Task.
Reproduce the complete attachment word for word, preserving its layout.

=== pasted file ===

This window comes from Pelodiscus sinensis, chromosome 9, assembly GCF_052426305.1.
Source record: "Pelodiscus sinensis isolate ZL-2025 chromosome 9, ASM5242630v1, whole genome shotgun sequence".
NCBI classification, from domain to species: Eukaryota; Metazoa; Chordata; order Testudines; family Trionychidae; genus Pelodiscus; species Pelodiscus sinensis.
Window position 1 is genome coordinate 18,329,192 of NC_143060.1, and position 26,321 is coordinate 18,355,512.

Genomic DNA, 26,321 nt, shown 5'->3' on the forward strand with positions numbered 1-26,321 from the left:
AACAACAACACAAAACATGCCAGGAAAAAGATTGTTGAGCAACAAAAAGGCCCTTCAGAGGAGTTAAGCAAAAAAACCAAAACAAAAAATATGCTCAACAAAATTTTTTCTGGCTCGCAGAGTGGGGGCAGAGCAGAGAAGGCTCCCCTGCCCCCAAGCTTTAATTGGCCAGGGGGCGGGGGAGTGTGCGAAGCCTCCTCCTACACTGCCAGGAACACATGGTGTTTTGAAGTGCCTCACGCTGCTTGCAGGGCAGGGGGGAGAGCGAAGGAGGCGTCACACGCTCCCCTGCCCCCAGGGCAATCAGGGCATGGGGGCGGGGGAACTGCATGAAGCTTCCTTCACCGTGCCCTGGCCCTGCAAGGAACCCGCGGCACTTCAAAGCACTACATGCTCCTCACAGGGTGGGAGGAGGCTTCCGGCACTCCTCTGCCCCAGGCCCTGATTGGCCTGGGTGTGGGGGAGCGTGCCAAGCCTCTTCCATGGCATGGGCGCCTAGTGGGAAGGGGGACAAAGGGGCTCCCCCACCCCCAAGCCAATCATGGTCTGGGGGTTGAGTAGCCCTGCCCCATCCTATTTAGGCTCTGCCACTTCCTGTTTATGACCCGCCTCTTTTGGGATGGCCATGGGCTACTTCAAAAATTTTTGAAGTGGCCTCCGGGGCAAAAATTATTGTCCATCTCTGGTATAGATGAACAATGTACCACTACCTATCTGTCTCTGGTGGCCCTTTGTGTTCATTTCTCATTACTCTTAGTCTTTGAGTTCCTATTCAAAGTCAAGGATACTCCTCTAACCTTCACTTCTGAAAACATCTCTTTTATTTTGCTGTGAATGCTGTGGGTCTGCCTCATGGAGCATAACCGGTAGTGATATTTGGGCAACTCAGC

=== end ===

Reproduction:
This window comes from Pelodiscus sinensis, chromosome 9, assembly GCF_052426305.1.
Source record: "Pelodiscus sinensis isolate ZL-2025 chromosome 9, ASM5242630v1, whole genome shotgun sequence".
NCBI classification, from domain to species: Eukaryota; Metazoa; Chordata; order Testudines; family Trionychidae; genus Pelodiscus; species Pelodiscus sinensis.
Window position 1 is genome coordinate 18,329,192 of NC_143060.1, and position 26,321 is coordinate 18,355,512.

Genomic DNA, 26,321 nt, shown 5'->3' on the forward strand with positions numbered 1-26,321 from the left:
AACAACAACACAAAACATGCCAGGAAAAAGATTGTTGAGCAACAAAAAGGCCCTTCAGAGGAGTTAAGCAAAAAAACCAAAACAAAAAATATGCTCAACAAAATTTTTTCTGGCTCGCAGAGTGGGGGCAGAGCAGAGAAGGCTCCCCTGCCCCCAAGCTTTAATTGGCCAGGGGGCGGGGGAGTGTGCGAAGCCTCCTCCTACACTGCCAGGAACACATGGTGTTTTGAAGTGCCTCACGCTGCTTGCAGGGCAGGGGGGAGAGCGAAGGAGGCGTCACACGCTCCCCTGCCCCCAGGGCAATCAGGGCATGGGGGCGGGGGAACTGCATGAAGCTTCCTTCACCGTGCCCTGGCCCTGCAAGGAACCCGCGGCACTTCAAAGCACTACATGCTCCTCACAGGGTGGGAGGAGGCTTCCGGCACTCCTCTGCCCCAGGCCCTGATTGGCCTGGGTGTGGGGGAGCGTGCCAAGCCTCTTCCATGGCATGGGCGCCTAGTGGGAAGGGGGACAAAGGGGCTCCCCCACCCCCAAGCCAATCATGGTCTGGGGGTTGAGTAGCCCTGCCCCATCCTATTTAGGCTCTGCCACTTCCTGTTTATGACCCGCCTCTTTTGGGATGGCCATGGGCTACTTCAAAAATTTTTGAAGTGGCCTCCGGGGCAAAAATTATTGTCCATCTCTGGTATAGATGAACAATGTACCACTACCTATCTGTCTCTGGTGGCCCTTTGTGTTCATTTCTCATTACTCTTAGTCTTTGAGTTCCTATTCAAAGTCAAGGATACTCCTCTAACCTTCACTTCTGAAAACATCTCTTTTATTTTGCTGTGAATGCTGTGGGTCTGCCTCATGGAGCATAACCGGTAGTGATATTTGGGCAACTCAGC